Not every critic applauded ("Who Cares Who Killed Roger Ackroyd?" Edmund Wilson snapped), but the majority of reviewers, in step with the majority of readers, praised the novel for its originality and clever the-narrator-did-it twist. Still analyzing the ins and outs of the text in 2000, French psychoanalyst Pierre Bayard writes: "Few writers have mined the eminently Freudian question of psychic blindness as systematically as Agatha Christie. Why don't we see?" (Bayard's italics). Bayard's theory: "It was Caroline Sheppard—not narrator Jim Sheppard—who killed Roger Ackroyd" (Who Killed Roger Ackroyd? The Mystery Behind the Agatha Christie Mystery). Edging farther out on a critical limb, in a 2018 Studies in Crime article, the University of Newcastle's Alistair Rolls proclaimed Jim and Caroline Sheppard an incestuous pair.
An eventful year for Agatha Christie, 1926.
The Murder of Roger Ackroyd came out in June. On the evening of December 3, the author left her home in Sunningdale. On December 4, her Morris Cowley (two-seater or four-seater, depending on the source) was discovered approximately 15 miles away, abandoned at the edge of a chalk pit near Newlands Corner in Guilford. Left in the car: a fur coat, a suitcase of clothes and driver's license (an "expired" driver's license, as reported by Matthew Bunson in The Complete Christie: An Agatha Christie Encyclopedia)—but no handbag. While police, bloodhounds and volunteers scoured the countryside for clues (or the body of a clues expert), Christie settled in at the Hydro Hotel, Harrogate, registered as Theresa or Teresa (depending on the source) Neele, the surname of Archibald Christie's mistress. The mistress herself, Nancy Neele, relocated to her parents' house to wait out the publicity storm (Cade). Archibald Christie contributed to that storm by giving the Daily Mail an interview in which he revealed that "the possibility of engineering a disappearance had been running through [his wife's] mind" and that he "personally" felt that is what Agatha had done. He also stated that Agatha "was very clever at getting anything she wanted" but vehemently denied that "there was anything in the nature of a row or tiff" between husband and wife.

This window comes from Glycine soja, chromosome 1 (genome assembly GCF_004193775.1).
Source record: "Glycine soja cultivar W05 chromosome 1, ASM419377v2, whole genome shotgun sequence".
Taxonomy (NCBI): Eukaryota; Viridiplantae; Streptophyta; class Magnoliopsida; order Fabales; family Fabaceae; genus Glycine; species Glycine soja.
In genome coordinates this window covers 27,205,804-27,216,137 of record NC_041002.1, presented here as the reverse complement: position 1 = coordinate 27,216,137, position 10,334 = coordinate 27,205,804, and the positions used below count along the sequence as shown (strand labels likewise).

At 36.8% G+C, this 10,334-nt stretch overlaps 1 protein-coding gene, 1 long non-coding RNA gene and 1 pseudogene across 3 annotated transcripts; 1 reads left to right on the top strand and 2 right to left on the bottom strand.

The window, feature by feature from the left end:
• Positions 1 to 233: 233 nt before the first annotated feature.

Reporters at the time didn't hide their skepticism about Archie's truthfulness or the reasons behind the vanishing. Roger Ackroyd sold well before Christie's disappearance; afterward, it sold even better. Some sniffed a publicity stunt. Subsequent biographers, for the most part, have stuck with the amnesia excuse, concocted by Archie as he collected his found spouse at the Hydro Hotel. (A member of the Hydro's house band blew Agatha's cover. After noticing Mrs. Neele of South Africa bore a striking resemblance to Agatha Christie of Sunningdale, he tipped off police.)
A Christie biographer who doesn't buy into the amnesia explanation is Jared Cade. (Originally published in 1998, his Agatha Christie and the Eleven Missing Days was reissued in an expanded, "updated" edition in 2011.) Cade agrees with husband Archie's first theory: Agatha "engineered" her disappearance and did so, in Cade's opinion, to punish foot-out-the-door Archie and provoke speculation that the colonel had done his wife harm. In pulling off the scheme, Cade believes Agatha had the assistance of friend Nan Watts.
Cade's is an appealing interpretation because 1) it better suits our notion of "how a crime writer would act," and 2) rather than cast Agatha as victim/doormat, passively accepting Archie's philandering, it reveals her to be a tit-for-tat avenger. What seems less open to speculation and disagreement: the author's severe underestimation of how famous she'd already become by 1926 and how feverishly interested the public would become in her private affairs.